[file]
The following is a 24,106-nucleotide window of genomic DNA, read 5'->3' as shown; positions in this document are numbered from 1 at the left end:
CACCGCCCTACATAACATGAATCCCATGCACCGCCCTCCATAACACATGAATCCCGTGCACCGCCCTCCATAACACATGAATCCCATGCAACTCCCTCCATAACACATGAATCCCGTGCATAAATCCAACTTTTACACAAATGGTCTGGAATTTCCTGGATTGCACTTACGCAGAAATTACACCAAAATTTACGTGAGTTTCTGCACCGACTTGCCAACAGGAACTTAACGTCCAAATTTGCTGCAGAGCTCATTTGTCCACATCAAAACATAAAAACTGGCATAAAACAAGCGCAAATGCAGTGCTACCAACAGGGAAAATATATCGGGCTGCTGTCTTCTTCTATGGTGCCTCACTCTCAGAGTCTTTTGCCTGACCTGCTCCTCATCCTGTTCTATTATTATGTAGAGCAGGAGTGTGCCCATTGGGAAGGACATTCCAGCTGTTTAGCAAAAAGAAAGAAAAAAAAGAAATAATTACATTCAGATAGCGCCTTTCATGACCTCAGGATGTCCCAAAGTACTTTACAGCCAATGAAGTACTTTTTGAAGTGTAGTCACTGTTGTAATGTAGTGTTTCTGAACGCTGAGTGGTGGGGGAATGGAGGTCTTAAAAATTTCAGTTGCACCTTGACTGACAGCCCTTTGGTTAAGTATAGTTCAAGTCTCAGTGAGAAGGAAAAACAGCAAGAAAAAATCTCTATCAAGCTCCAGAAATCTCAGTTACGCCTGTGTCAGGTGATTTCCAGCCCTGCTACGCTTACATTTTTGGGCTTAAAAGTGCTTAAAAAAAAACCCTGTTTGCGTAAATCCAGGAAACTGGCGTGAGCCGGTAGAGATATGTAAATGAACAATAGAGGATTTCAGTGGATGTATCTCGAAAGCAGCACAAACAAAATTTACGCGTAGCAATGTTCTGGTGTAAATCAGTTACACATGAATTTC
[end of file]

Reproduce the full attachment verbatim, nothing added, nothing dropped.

The following is a 24,106-nucleotide window of genomic DNA, read 5'->3' as shown; positions in this document are numbered from 1 at the left end:
CACCGCCCTACATAACATGAATCCCATGCACCGCCCTCCATAACACATGAATCCCGTGCACCGCCCTCCATAACACATGAATCCCATGCAACTCCCTCCATAACACATGAATCCCGTGCATAAATCCAACTTTTACACAAATGGTCTGGAATTTCCTGGATTGCACTTACGCAGAAATTACACCAAAATTTACGTGAGTTTCTGCACCGACTTGCCAACAGGAACTTAACGTCCAAATTTGCTGCAGAGCTCATTTGTCCACATCAAAACATAAAAACTGGCATAAAACAAGCGCAAATGCAGTGCTACCAACAGGGAAAATATATCGGGCTGCTGTCTTCTTCTATGGTGCCTCACTCTCAGAGTCTTTTGCCTGACCTGCTCCTCATCCTGTTCTATTATTATGTAGAGCAGGAGTGTGCCCATTGGGAAGGACATTCCAGCTGTTTAGCAAAAAGAAAGAAAAAAAAGAAATAATTACATTCAGATAGCGCCTTTCATGACCTCAGGATGTCCCAAAGTACTTTACAGCCAATGAAGTACTTTTTGAAGTGTAGTCACTGTTGTAATGTAGTGTTTCTGAACGCTGAGTGGTGGGGGAATGGAGGTCTTAAAAATTTCAGTTGCACCTTGACTGACAGCCCTTTGGTTAAGTATAGTTCAAGTCTCAGTGAGAAGGAAAAACAGCAAGAAAAAATCTCTATCAAGCTCCAGAAATCTCAGTTACGCCTGTGTCAGGTGATTTCCAGCCCTGCTACGCTTACATTTTTGGGCTTAAAAGTGCTTAAAAAAAAACCCTGTTTGCGTAAATCCAGGAAACTGGCGTGAGCCGGTAGAGATATGTAAATGAACAATAGAGGATTTCAGTGGATGTATCTCGAAAGCAGCACAAACAAAATTTACGCGTAGCAATGTTCTGGTGTAAATCAGTTACACATGAATTTC